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RESEARCH PAPERS: Conduction

An Exact Solution to Steady Heat Conduction in a Two-Dimensional Annulus on a One-Dimensional Fin: Application to Frosted Heat Exchangers With Round Tubes

[+] Author and Article Information
A. D. Sommers

Department of Mechanical and Industrial Engineering, University of Illinois, 1206 West Green Street, Urbana, IL 61801asommers@uiuc.edu

A. M. Jacobi

Department of Mechanical and Industrial Engineering, University of Illinois, 1206 West Green Street, Urbana, IL 61801a-jacobi@uiuc.edu

J. Heat Transfer 128(4), 397-404 (Aug 31, 2005) (8 pages) doi:10.1115/1.2165210 History: Received May 19, 2005; Revised August 31, 2005

The fin efficiency of a high-thermal-conductivity substrate coated with a low-thermal-conductivity layer is considered, and an analytical solution is presented and compared to alternative approaches for calculating fin efficiency. This model is appropriate for frost formation on a round-tube-and-fin metallic heat exchanger, and the problem can be cast as conduction in a composite two-dimensional circular cylinder on a one-dimensional radial fin. The analytical solution gives rise to an eigenvalue problem with an unusual orthogonality condition. A one-term approximation to this new analytical solution provides fin efficiency calculations of engineering accuracy for a range of conditions, including most frosted-coated metal fins. The series solution and the one-term approximation are of sufficient generality to be useful for other cases of a low-thermal-conductivity coating on a high-thermal-conductivity substrate.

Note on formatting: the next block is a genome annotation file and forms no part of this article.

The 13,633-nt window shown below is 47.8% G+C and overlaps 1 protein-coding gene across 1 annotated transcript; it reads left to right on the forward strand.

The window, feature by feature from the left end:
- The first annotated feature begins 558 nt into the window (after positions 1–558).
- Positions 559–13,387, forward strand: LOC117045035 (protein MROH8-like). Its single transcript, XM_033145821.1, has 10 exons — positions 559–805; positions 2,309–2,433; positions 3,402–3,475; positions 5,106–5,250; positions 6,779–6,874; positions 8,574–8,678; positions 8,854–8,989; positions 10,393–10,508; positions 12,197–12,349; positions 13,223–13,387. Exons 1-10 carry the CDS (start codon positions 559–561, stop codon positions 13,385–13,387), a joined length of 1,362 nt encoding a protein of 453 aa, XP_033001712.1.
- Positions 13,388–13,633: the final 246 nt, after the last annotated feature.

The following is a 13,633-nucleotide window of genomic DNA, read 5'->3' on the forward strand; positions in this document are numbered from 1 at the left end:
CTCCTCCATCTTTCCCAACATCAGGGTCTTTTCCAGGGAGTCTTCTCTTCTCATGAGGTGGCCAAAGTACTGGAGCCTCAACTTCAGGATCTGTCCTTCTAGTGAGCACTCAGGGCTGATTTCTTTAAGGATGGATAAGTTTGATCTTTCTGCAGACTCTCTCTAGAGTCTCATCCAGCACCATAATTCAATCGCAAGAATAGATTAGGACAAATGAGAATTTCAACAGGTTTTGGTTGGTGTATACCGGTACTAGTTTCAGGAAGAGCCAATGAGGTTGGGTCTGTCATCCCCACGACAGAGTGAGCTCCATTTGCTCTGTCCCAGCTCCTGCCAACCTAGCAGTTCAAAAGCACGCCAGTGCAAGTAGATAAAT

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Copyright © 2006 by American Society of Mechanical Engineers
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References

Figures

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Figure 1

Two different examples of the hexagonal pattern that emerges when using the sector method (9)

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Figure 2

Schematic of the composite slab, with the one-dimensional fin (material 1) and the two-dimensional frost layer (material 2)

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Figure 3

Using the conditions of Table 1, example fin efficiencies are shown for two values of the convective heat transfer coefficient over a range of frost thicknesses. The effect of neglecting conduction through the frost layer is clearly seen.

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Figure 4

Using the data from Table 2, the fin efficiency is calculated and shown for different methods and compared to the analytical solution. Note that the convective heat transfer coefficient is not constant; it decreases with frost thickness.

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Figure 5

The difference between the series solution and the one-term approximation is shown using the conditions of Table 1

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Figure 6

The difference between using the sensible heat transfer coefficient and the modified convective coefficient in the calculations is shown using the data from Table 2. Note that the convective heat transfer coefficient is not constant; it decreases with frost thickness.

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